There’s a lot we don’t know about hurricanes, and a helluva lot we don’t know about how climate change is going to affect them.
Will they happen more or less often? There’s no scientific consensus, we just don’t really know. When they do happen — will they be stronger or weaker on average? A consensus has emerged that they’ll get stronger, more cat4 and cat5 hurricanes compared to cat1 and cat2. Will we see a whole new class, the fierce cat6? Just speculation.
But there’s one thing we can put in the “fer-sure” category, and that’s this: hot ocean water superpowers hurricanes. Talk to the National Hurricane Center. Talk to Kerry Emanuel at MIT.
It happened to hurricane Michael, increasing its wind speed by 45mph in just 24 hours as it passed over gulf waters, where an extra “few” degrees turns out to be a helluva big deal. That’s “rapid intensification” according to the National Hurricane Center. It happened to hurricanes Harvey and Irma and Florence. It happened to Maria, wind speeds increasing 80mph in a 24-hour period before killing thousands while flattening Puerto Rico.
It’s simple, really. Global Warming ==> higher ocean temperatures ==> more “rapid intensification”. Both theory and observations agree. Accept the truth.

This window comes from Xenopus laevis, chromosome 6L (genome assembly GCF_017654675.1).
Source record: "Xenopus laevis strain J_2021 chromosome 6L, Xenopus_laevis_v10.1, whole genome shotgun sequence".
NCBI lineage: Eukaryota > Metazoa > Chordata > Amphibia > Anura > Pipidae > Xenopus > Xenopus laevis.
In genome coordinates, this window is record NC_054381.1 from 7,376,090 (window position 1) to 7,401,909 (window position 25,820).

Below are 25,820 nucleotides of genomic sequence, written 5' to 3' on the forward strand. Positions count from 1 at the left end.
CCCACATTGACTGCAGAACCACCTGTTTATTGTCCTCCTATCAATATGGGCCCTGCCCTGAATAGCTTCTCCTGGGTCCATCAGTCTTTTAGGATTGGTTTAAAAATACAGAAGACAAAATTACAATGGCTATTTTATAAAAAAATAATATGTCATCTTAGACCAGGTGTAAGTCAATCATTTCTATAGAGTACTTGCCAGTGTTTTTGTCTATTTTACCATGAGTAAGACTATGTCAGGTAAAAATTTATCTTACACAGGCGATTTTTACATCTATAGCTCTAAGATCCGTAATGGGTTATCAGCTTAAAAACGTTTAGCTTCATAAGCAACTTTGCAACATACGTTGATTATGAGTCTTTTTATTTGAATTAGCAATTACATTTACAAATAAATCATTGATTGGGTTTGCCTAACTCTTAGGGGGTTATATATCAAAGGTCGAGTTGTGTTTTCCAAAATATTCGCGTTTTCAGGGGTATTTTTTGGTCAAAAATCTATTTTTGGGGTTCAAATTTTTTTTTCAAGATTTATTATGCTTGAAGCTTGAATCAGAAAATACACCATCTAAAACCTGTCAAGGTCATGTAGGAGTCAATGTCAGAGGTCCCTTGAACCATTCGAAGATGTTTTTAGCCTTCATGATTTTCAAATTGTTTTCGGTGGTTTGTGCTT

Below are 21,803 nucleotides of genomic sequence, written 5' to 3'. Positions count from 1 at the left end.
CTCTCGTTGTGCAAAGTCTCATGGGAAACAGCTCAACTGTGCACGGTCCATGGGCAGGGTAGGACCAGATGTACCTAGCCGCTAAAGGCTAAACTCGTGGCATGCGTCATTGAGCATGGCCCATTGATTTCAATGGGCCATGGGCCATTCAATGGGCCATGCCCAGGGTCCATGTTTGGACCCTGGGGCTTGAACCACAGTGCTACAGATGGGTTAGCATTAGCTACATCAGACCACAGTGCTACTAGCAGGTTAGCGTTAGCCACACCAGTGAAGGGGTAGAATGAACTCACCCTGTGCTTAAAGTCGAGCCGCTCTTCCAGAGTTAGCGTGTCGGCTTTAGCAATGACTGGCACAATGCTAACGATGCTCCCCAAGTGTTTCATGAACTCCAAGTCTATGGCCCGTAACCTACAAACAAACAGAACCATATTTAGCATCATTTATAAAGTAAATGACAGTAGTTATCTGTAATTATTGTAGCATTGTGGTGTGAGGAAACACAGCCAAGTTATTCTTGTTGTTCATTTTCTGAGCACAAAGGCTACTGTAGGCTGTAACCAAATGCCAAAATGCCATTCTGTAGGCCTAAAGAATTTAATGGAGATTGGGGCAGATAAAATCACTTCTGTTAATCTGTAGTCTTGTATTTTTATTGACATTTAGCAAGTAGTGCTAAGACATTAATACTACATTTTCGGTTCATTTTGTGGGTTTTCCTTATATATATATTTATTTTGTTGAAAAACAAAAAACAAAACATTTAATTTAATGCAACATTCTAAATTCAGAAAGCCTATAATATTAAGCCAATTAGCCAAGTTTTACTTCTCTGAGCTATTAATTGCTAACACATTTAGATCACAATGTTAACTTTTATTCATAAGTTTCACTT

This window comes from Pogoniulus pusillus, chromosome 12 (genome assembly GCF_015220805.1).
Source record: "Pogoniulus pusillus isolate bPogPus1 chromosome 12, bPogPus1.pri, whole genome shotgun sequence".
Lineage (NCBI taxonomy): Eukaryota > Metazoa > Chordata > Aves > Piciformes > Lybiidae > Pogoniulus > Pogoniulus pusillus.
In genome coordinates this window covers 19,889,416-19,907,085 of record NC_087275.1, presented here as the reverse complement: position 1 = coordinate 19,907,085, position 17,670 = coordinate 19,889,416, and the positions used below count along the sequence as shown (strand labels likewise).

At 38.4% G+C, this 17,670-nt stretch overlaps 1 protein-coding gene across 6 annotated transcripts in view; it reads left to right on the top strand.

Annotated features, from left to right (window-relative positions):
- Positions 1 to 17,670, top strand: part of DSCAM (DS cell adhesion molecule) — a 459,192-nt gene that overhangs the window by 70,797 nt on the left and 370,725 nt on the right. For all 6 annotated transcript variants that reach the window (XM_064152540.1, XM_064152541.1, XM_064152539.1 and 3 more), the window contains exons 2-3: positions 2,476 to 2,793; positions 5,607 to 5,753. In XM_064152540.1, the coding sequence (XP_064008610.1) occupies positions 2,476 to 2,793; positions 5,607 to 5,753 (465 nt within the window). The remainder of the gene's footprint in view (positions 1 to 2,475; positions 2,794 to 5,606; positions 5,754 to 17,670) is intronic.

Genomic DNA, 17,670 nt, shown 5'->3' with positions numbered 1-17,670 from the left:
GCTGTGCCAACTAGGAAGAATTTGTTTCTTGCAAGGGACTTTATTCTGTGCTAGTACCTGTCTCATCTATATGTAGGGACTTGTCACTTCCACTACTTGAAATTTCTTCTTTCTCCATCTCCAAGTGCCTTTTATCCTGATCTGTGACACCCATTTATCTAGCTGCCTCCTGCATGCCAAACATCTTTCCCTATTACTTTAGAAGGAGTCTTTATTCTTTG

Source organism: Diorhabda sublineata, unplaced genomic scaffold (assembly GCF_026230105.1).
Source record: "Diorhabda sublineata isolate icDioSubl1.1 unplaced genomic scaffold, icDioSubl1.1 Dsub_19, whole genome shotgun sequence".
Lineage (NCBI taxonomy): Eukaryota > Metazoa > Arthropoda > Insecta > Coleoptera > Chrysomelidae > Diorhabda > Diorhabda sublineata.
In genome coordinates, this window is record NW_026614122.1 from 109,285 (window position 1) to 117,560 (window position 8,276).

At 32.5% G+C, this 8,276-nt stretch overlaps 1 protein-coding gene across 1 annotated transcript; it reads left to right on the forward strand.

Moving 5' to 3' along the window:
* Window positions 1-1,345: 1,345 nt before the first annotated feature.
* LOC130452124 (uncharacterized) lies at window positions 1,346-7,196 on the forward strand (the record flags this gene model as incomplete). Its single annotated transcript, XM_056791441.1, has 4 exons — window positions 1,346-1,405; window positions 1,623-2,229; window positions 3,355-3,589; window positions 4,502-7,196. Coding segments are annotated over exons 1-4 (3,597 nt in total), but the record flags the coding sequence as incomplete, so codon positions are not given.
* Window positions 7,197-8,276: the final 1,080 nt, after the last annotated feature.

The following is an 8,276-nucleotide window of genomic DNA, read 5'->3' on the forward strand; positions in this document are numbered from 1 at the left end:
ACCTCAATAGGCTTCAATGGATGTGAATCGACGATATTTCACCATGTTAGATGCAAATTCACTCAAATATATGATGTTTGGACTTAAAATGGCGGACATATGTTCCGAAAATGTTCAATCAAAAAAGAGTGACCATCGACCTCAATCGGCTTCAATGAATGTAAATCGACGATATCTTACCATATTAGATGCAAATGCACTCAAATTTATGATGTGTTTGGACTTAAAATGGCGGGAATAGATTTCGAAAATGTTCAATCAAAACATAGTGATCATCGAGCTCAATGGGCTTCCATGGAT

Michael is the proof we needed because it has finally dawned on people that the chain of reasoning is correct. Alas, to get here we had to endure not just Michael, but Harvey and Irma and Maria and Florence. And heat waves this summer all over the world, sending 20,000 Japanese to hospitals while raising death rates enough to overflow the morgue in Montreal. And “fire tornados” raging through Redding, California, with fires out of control throughout the U.S. west, in Greece, even Sweden, inside the Arctic Circle no less. How many homes, businesses, how much property and critical infrastructure destroyed? How many millions without power for days, weeks, even months? How many people left destitute? How many injured, how many dead?
We have to accept the truth, or we can’t prepare for what’s to come. How do we prepare? I only know step one: replace the politicians who won’t accept the truth.
Because what’s at stake isn’t polar bears or French champagne or the sea ice. It’s homes and businesses and property and infrastructure and power and destitution and injury and death.
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